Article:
The atrium was supposed to air out quickly, but he could still smell fresh construction, new paint and sawdust. It was opening day and he watched her from his post. She filled a napkin with free cheese and crackers and wandered around with a sketchbook in hand. She climbed up on one of the benches, faced the water, and began to draw. A few coils of wild black hair escaped from under her wool hat and her worn boots left dusty prints on the leather seat.
“You can’t stand on the benches.”
She didn’t respond, so he moved closer.
“What are you doing?”
“Planning a painting. To go there.” She pointed at a large empty space on the wall.
“You’re the commissioned artist?”
“No. But once it’s finished, you won’t be able to say no.”
“Not up to me.”
“Look at the windows. They frame hundreds of small scenes.” She hopped off the bench, grabbed his face, and turned his head towards the honeycomb facade. “Like rigid palisade cells elongated beneath a glassy membrane. Each one captures a different bit of light.”
“Mikael,” another guard called over. “Everything okay?”
“Under control,” he answered without pulling away.
She released her grip and disappeared out the front door of the concert hall and into the street.
She visited one hundred days in a row. He started counting after a week and knew from the water cooler gossip that others had also noticed her routine. The first day she didn’t show up, he worried. He had watched her come from the temporary housing across the street. Was she not staying there anymore? Did something happen? What would she think if he stopped by after shift to check up on her?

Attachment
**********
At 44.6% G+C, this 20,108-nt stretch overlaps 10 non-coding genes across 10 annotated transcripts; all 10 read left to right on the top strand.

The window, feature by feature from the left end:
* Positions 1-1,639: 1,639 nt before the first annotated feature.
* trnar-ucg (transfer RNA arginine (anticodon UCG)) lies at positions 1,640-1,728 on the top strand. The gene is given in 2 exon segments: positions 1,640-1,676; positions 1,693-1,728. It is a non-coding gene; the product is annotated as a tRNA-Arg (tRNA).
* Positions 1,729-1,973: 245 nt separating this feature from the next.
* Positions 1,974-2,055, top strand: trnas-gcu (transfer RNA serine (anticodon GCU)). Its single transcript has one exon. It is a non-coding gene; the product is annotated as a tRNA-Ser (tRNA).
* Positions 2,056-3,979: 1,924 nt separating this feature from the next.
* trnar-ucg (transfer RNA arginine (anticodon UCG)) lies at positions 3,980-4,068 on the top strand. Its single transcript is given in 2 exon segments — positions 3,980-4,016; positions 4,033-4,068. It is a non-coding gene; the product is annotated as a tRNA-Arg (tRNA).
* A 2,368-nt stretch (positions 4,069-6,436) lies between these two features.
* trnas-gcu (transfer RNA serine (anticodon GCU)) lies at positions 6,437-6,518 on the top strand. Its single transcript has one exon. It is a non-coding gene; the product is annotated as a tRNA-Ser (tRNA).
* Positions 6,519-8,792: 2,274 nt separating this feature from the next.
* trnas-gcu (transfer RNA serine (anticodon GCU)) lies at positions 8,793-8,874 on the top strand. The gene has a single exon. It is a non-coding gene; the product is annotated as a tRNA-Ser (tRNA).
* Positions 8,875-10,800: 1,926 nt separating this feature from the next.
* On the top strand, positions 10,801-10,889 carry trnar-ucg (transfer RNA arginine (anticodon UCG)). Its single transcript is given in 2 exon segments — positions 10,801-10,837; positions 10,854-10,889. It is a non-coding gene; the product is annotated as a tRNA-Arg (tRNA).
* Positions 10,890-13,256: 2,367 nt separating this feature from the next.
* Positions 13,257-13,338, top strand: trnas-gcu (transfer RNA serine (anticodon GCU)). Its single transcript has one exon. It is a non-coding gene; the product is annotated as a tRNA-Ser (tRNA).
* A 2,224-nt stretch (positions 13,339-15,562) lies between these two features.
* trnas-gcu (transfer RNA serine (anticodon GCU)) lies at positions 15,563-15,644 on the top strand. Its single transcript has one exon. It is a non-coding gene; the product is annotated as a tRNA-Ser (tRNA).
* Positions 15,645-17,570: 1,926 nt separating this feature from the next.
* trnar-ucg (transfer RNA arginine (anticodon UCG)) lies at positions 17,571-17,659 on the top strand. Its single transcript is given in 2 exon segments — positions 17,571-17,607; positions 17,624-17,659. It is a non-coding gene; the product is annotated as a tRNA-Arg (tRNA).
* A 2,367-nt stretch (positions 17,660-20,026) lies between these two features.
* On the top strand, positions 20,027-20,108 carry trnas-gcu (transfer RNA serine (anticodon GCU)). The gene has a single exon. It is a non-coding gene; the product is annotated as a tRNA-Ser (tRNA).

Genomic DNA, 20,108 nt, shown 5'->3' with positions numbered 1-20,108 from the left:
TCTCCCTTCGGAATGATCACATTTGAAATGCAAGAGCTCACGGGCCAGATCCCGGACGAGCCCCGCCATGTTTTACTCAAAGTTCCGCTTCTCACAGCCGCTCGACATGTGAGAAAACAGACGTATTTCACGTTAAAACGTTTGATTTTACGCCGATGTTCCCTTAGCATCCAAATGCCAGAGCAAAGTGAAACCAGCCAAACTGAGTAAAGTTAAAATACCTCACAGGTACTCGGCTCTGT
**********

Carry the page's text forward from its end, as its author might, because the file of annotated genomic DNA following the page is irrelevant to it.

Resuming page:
An hour after closing she appeared outside and knocked on the glass until he walked over to the door.
He was relieved she was okay. “We’re closed.”
“Got something to show you.” She was holding a long tube.
She pulled out a rolled-up canvas and spread it across the floor revealing a huge mosaic of acrylic harbour images stitched together mimicking the building’s tessellation of windows.
“Come here.” She grabbed his hand and pulled him up the stairs to the second floor balcony.
They leaned over the railing and looked down at the giant compilation of painted contrasts. Sinuous clouds and summer sails juxtaposed against iridescent aurora and hibernating vessels docked for winter. Distant foliage transitioned from jade to rusty, and gave way to the underlying bronze and pewter bedrock. The scenes showed changing seasons overprinted with faint reflections of the building interior.
“This is what you’ve been doing?”
“It’s called One Hundred Mornings.”
His gaze stalled on a ghost of his likeness she had painted into the mosaic. Bold, uncompromising cheekbones offset by the gentle informality of his five o’clock shadow.
“You painted me?”
“Could we hang it?” she ignored his question. “Would you get into trouble?”
“No one else is here,” he smiled. “We have all night.”
© SF Jones, 2015